The Homeric Hymns A New Prose translation and Essays, Literary and Mythological

Page: 38

So spake he with twinkling eyes, and twisted brows, glancing hither and thither, with long-drawn whistling breath, hearing Apollo’s word as a vain thing. Then lightly laughing spake Apollo the Far-darter:

“Oh, thou rogue, thou crafty one; verily methinks that many a time thou wilt break into stablished homes, and by night leave many a man bare, silently pilling through his house, such is thy speech to-day! And many herdsmen of the steadings wilt thou vex in the mountain glens, when in lust for flesh thou comest on the herds and sheep thick of fleece. Nay come, lest thou sleep p. 150the last and longest slumber, come forth from thy cradle, thou companion of black night! For surely this honour hereafter thou shalt have among the Immortals, to be called for ever the captain of reivers.”

So spake Phœbus Apollo, and lifted the child, but even then strong Argus-bane had his device, and, in the hands of the God, let forth an Omen, an evil belly-tenant, with tidings of worse, and a speedy sneeze thereafter. Apollo heard, and dropped renowned Hermes on the ground, then sat down before him, eager as he was to be gone, chiding Hermes, and thus he spoke:

“Take heart, swaddling one, child of Zeus and Maia. By these thine Omens shall I find anon the sturdy kine, and thou shalt lead the way.”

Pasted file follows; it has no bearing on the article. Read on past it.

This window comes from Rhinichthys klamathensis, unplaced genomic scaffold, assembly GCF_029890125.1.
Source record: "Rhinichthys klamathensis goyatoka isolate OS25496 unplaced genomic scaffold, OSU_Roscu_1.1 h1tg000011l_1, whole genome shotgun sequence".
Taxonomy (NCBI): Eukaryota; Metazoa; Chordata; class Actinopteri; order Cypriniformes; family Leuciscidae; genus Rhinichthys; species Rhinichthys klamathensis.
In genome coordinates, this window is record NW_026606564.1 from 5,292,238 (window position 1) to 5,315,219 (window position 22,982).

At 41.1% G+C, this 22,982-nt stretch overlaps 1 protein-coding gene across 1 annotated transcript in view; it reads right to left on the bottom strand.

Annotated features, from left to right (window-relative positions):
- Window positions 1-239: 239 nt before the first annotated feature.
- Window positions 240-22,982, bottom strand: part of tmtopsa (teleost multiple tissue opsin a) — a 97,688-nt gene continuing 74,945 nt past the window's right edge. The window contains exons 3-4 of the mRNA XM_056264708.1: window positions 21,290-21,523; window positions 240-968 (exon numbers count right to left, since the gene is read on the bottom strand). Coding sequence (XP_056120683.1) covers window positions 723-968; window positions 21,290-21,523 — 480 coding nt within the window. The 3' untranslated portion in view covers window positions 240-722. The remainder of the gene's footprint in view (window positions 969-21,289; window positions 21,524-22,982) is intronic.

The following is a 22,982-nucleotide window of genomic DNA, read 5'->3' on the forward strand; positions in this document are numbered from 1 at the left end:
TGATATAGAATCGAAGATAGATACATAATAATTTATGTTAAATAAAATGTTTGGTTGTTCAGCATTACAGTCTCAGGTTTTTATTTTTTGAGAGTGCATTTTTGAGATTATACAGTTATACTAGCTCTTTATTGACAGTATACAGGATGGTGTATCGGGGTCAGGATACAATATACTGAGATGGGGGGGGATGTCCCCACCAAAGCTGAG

So spake he, but swiftly arose Cyllenian Hermes, and swiftly fared, pulling about his ears his swaddling bands that were his shoulder wrapping. Then spake he:

“Whither bearest thou me, Far-darter, of Gods most vehement? Is it for wrath about p. 151thy kine that thou thus provokest me? Would that the race of kine might perish, for thy cattle have I not stolen, nor seen another steal, whatsoever kine may be; I know but by hearsay, I! But let our suit be judged before Zeus Cronion.”

Now were lone Hermes and the splendid son of Leto point by point disputing their pleas, Apollo with sure knowledge was righteously seeking to convict renowned Hermes for the sake of his kine, but he with craft and cunning words sought to beguile,—the Cyllenian to beguile the God of the Silver Bow. But when the wily one found one as wily, then speedily he strode forward through the sand in front, while behind came the son of Zeus and Leto. Swiftly they came to the crests of fragrant Olympus, to father Cronion they came, these goodly sons of Zeus, for there were set for them the balances of doom. Quiet was snowy Olympus, but they who know not decay or death were gathering after gold-throned Dawn. Then stood Hermes and Apollo of the Silver Bow before p. 152the knees of Zeus, the Thunderer, who inquired of his glorious Son, saying:

“Phœbus, whence drivest thou such mighty spoil, a new-born babe like a Herald? A mighty matter this, to come before the gathering of the Gods!”